In a lot of ways, it has that retro feel, which makes sense. The original run of Master Keaton in Japan kicked off in 1988, although to be honest, I was surprised that it was that old. Despite the distinct lack of cell phones and the Internet -- and a story involving cocaine and a prostitute that feels like it could have been lifted straight from Mike Baron's run on Punisher -- it feels very contemporary in a lot of ways, mainly because it has the exact kind of quirky, almost too clever setup that networks love to base television shows on.

Our hero, as you may be able to tell from that cover, is Taichi Hiraga Keaton, an underachieving professor of archaeology who moonlights as a freelance insurance investigator, which naturally sends him on globe-trotting adventures involving art forgeries, revolutionary armies, and the Corsican mafia. Fortunately, Keaton has a set of skills that have nothing to do with his lackluster lectures: He's also a former SAS commando who taught survival combat, giving him the ability to jury-rig a grappling hook or a handheld catapult that can knock out an assailant at thirty yards.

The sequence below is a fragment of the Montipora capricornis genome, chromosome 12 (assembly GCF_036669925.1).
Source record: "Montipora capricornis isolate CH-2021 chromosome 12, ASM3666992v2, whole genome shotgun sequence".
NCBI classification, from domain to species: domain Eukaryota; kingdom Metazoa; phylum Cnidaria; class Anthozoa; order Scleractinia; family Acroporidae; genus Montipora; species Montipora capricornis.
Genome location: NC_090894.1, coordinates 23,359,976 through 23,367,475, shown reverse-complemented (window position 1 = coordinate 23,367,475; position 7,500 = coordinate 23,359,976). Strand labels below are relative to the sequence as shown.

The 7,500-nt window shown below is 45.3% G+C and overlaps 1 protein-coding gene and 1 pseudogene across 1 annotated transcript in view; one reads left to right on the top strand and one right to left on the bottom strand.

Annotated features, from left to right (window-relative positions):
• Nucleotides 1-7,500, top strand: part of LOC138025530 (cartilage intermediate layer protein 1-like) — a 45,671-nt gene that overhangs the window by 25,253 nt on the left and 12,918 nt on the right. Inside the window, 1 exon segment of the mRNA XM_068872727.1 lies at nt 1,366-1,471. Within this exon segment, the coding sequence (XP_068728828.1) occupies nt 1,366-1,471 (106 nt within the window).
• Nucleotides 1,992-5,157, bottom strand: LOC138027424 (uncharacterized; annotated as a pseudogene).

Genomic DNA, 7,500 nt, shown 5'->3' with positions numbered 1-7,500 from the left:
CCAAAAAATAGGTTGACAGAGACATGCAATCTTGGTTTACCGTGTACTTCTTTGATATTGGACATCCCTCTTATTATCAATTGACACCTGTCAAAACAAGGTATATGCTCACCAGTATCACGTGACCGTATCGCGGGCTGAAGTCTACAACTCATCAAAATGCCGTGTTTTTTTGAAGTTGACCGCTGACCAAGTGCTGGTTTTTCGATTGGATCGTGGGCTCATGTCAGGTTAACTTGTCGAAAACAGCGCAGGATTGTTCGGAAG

This is where the MacGyver element comes in, obviously, and I especially loved the way Urasawa and writers Hokusei Katsushika and Takashi Nagasaki set up the inevitable climax of each story by characterizing Keaton as a literal absent-minded professor who keeps picking things up and putting them in his pockets. He does it with a roll of tape in the first story to the loud objections of a guy in the office at his university, so when it comes time for him to tape together that catapult and bonk a gunman on the head, it's not something that comes out of nowhere.

I was expecting the whole book to follow that formula, but once Urasawa establishes Keaton and his habits, he quickly moves on to doing other things -- most notably introducing his family, starting with a domineering teenage daughter Yuriko, who's very disappointed in her underachieving father.